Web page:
Monks Ride Moto-Taxi

Rise and Stall of the Moto-Taxi

What gets 50 miles per gallon but not a second look in the U.S.?

Monks Ride Moto-Taxi

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A COUPLE of years ago, while living in Cambodia, I stumbled onto a sketchy street on the outskirts of Phnom Penh. My Khmer was good enough for me to understand that the residents really didn’t want me around but not good enough to negotiate a graceful exit. As one woman’s shouts began to elevate, I raised a finger and said the magic word: moto! Three moto-taxi drivers peeled out to my aid. The red Honda in the middle looked fast, so I leaped on and shouted, “Go! Go! Go!” The driver opened the throttle and weaved through pedestrians and cars until we reached the safety of the wider city.

The Little Idea

Naming American Moto-Taxis

They’re variously called tuk-tuks, boda-bodas, and taxi-motos around the world. Help us find a name that’ll click in the States.

That ride left me thinking, Why don’t we have these in the U.S.? They’re more efficient than the Prius, can slip through traffic jams, and don’t require waits at bus stops. And with the average U.S. vehicle occupancy at 1.63 at last count, room for one passenger is more than enough. They’re generally not illegal here, but insurance premiums and traffic laws negate a lot of a moto-taxi’s cost and convenience advantages. That’s a shame when you consider that subsidized buses in most cities are so poorly routed, underused, and burdened with air conditioners that driving a midsize car burns less fuel per passenger.

It’s hard to pin down the impact moto-taxis have on traffic, but it must mean something that, where regulations allow, they tend to proliferate. The Third World cities that rely on them don’t run precise studies, and the European cities, like London and Paris, that have high-end moto-taxi services don’t have enough volume to gauge an effect. Something you can measure, though, is popularity: One Paris moto-taxi operator says the city’s business doubled last year alone. And in any area with bad public transit, they will always catch on. Only, in this country, we won’t let them.

Some of the arguments against moto-taxis are predictable. Americans can’t abide disorder, and the moto-taxi thrives on the chaos of the developing world. Once you get past the extra crowding and honking, though, moto-taxis can help reduce congestion by scavenging the empty bits of pavement between cars. Street-legal moto-taxis in the U.S. would ideally use quiet, clean-burning four-stroke engines—like cars as opposed to lawnmowers. A ride on one might even seem luxurious. In 1995, billionaire Richard Branson hired a Euro-style moto-taxi and liked it so much that he bought the company—renaming it Virgin Limobike.

Motorcycles in general have a reputation for being dangerous, which is true when they’re poorly ridden and marginally respected by other drivers. With safety in mind, one French taxi company hires ex-military and former Tour de France motorcyclists—the guys who carry a cameraman along twisty Alps roads at 60 miles per hour. But anyone who spends all day in the saddle is less likely to have an accident. Limobike general manager Ceri Mort admits it’s a struggle “to deal with people’s misconceptions that we’re going to ride like Evel Knievel.” There’s also long-standing evidence that the more conspicuous motorcycles and riders—and, by extension, moto-taxis—are (reflective clothing, etc.), the more likely it is that drivers will see them and share the road.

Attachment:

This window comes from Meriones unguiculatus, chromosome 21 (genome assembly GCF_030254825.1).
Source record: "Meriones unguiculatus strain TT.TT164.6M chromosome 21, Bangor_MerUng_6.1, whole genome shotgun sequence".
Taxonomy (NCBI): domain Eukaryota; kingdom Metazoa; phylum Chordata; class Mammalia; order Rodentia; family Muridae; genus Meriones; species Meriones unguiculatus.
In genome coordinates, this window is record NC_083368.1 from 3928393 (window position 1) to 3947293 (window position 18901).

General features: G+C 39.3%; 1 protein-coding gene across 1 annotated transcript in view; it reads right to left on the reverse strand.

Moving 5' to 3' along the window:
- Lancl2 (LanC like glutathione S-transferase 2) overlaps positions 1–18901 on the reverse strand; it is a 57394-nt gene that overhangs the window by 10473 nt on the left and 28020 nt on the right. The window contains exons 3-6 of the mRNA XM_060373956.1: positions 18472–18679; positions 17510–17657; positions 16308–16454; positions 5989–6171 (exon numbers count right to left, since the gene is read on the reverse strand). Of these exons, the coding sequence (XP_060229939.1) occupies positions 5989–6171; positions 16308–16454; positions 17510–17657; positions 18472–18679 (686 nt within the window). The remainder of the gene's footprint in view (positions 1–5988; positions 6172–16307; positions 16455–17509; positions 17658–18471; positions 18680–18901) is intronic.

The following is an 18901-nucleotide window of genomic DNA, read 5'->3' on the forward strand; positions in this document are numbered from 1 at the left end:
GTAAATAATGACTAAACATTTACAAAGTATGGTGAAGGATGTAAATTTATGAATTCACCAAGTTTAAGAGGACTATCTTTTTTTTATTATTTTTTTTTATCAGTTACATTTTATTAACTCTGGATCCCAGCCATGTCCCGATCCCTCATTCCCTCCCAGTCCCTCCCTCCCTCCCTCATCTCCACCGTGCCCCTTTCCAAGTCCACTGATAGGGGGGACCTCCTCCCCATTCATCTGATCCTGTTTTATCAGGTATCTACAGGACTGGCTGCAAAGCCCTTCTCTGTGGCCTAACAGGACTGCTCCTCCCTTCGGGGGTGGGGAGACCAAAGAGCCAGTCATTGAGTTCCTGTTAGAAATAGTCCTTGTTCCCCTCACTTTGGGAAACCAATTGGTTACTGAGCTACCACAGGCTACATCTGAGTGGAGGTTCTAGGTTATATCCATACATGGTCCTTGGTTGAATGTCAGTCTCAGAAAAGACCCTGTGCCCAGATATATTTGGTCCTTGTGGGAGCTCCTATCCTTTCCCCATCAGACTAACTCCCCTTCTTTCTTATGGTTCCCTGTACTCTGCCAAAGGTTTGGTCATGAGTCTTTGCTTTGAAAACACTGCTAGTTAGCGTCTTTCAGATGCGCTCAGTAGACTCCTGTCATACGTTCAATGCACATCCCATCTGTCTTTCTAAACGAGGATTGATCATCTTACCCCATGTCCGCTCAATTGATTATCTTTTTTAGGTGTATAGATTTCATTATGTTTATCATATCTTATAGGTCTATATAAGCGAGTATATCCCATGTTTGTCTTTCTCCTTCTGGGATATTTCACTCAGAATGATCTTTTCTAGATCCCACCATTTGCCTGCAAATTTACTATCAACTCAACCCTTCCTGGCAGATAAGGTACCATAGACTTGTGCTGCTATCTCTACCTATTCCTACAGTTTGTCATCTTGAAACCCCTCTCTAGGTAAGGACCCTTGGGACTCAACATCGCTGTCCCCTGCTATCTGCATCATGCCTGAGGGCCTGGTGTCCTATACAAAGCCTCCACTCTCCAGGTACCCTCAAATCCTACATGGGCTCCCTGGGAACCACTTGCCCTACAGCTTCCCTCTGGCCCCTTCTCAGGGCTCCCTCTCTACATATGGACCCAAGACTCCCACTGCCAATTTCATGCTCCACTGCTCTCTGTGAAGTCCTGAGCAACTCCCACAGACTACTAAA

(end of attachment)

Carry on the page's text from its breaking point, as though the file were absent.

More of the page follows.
A few of the moto-taxi’s shortcomings are less obvious—like comfort, the weather, and passenger helmet sharing. Virgin Limobike keeps its stable of Yamaha FJR1300’s tricked out with backrests, handles, and a stash of all-weather gear, including a waterproof blanket to protect your shoes. Mort says he also provides a “paper hat thing” for helmets if anyone is wary of lice or hair gel, but helmet sharing, he says, is “no worse than putting your head on an airplane seat.”

In the U.S., moto-taxis face two main obstacles. The first is insurance. When EagleRider, now the largest motorcycle-rental company, initially shopped for insurance, their rates were three times what they’re paying now. The second problem is a traffic law in 37 states that bans “splitting”—the practice of riding between lanes. Sounds unsafe, but even when allowed, it accounts for only 3 percent of motorcycle fatalities. When it’s outlawed, you’re stuck in crosstown traffic just like everyone else, only you’re breathing exhaust.

In California, there’s no prohibition against splitting lanes. Los Angeles—pay attention, entrepreneurs—has bad traffic, bad parking, good weather, and a fractured mass-transit system. It also has a city transportation department and taxi commission that are willing to consider just about anything. “Whether it’s the pedicab, the motorcycle concept, the jet pack—you know those exist, too …” says Bruce Gillman, spokesman for the L.A. DOT. “Who knows what the future holds?”

If we’re smart, it’ll hold moto-taxis.

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